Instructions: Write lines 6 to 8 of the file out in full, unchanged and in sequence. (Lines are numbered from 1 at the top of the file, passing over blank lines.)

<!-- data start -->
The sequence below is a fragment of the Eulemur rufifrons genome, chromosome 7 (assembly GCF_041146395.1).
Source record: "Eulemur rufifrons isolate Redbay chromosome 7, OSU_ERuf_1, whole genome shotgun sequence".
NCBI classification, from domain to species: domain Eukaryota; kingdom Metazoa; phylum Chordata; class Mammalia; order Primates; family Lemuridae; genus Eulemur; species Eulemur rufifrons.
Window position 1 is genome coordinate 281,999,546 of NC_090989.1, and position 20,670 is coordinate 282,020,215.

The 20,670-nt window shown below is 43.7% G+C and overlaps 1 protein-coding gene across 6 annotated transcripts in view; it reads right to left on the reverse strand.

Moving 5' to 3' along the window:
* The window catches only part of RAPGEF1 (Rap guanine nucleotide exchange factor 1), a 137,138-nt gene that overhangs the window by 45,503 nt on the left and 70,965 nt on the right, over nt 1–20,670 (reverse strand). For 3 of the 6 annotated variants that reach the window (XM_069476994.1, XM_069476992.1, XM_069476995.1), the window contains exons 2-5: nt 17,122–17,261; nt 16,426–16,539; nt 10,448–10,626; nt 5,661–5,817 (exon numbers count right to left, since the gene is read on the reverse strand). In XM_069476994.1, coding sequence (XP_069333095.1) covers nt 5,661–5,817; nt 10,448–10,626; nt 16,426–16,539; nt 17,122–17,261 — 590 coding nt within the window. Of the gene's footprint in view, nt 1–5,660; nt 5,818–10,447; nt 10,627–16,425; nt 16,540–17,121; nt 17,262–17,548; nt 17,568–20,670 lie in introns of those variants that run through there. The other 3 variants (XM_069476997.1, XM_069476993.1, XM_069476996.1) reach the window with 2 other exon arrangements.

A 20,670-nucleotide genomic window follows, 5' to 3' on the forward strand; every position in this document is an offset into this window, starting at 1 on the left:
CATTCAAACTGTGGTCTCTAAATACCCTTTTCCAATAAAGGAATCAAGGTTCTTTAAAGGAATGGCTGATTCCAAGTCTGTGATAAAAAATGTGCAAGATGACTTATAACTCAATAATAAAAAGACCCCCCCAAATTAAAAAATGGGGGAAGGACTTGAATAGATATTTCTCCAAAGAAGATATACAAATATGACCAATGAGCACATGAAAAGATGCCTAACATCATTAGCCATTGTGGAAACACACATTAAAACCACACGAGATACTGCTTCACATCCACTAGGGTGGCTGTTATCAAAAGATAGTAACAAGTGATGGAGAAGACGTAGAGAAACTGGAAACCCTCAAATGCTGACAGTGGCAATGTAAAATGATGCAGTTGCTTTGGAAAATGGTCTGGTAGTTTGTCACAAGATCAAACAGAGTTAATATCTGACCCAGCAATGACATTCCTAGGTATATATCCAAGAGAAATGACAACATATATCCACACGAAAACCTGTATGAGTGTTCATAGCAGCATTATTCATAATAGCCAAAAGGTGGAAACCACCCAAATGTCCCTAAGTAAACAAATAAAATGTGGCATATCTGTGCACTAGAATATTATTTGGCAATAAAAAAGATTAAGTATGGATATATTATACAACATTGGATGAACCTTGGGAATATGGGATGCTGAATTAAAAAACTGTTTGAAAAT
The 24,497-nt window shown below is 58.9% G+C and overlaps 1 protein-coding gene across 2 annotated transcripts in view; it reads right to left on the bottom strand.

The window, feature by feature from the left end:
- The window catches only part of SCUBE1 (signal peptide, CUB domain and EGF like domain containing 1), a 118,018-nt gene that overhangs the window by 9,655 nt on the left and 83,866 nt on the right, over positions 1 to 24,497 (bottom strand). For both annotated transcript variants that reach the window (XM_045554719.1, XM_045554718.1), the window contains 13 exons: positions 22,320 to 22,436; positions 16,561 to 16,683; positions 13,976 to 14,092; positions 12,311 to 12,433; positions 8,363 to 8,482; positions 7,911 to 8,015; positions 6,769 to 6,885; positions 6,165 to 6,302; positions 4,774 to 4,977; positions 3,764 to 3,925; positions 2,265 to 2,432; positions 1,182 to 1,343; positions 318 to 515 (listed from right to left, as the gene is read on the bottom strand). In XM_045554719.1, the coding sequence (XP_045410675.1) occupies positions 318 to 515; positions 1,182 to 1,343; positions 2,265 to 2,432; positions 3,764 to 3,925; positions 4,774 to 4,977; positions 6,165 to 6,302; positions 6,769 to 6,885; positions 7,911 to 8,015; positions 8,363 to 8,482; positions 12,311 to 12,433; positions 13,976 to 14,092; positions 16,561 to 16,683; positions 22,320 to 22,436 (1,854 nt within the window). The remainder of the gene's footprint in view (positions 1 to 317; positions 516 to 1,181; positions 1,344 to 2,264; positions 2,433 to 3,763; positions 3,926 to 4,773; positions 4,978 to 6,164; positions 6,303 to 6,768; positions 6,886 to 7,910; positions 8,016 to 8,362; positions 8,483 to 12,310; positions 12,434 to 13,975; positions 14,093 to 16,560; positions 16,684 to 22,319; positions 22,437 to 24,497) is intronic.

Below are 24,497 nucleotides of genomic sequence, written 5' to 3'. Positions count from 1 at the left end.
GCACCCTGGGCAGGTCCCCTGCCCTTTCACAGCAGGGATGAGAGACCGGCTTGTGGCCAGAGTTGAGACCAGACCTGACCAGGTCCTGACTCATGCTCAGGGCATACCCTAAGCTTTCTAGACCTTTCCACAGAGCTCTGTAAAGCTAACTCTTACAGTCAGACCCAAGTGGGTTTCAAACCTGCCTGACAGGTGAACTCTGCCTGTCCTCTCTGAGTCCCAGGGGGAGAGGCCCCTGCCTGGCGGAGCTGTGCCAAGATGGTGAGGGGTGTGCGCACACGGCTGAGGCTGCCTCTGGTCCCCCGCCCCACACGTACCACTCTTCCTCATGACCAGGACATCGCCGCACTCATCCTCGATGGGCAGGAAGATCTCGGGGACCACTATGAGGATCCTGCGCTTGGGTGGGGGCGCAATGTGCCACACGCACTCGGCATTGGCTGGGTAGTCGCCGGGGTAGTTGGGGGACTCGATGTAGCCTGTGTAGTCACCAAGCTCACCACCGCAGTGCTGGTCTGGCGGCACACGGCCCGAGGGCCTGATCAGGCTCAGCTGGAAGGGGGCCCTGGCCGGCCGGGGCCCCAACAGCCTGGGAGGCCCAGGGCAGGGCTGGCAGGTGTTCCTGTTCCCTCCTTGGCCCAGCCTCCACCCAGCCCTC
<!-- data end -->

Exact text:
Moving 5' to 3' along the window:
* The window catches only part of RAPGEF1 (Rap guanine nucleotide exchange factor 1), a 137,138-nt gene that overhangs the window by 45,503 nt on the left and 70,965 nt on the right, over nt 1–20,670 (reverse strand). For 3 of the 6 annotated variants that reach the window (XM_069476994.1, XM_069476992.1, XM_069476995.1), the window contains exons 2-5: nt 17,122–17,261; nt 16,426–16,539; nt 10,448–10,626; nt 5,661–5,817 (exon numbers count right to left, since the gene is read on the reverse strand). In XM_069476994.1, coding sequence (XP_069333095.1) covers nt 5,661–5,817; nt 10,448–10,626; nt 16,426–16,539; nt 17,122–17,261 — 590 coding nt within the window. Of the gene's footprint in view, nt 1–5,660; nt 5,818–10,447; nt 10,627–16,425; nt 16,540–17,121; nt 17,262–17,548; nt 17,568–20,670 lie in introns of those variants that run through there. The other 3 variants (XM_069476997.1, XM_069476993.1, XM_069476996.1) reach the window with 2 other exon arrangements.

A 20,670-nucleotide genomic window follows, 5' to 3' on the forward strand; every position in this document is an offset into this window, starting at 1 on the left: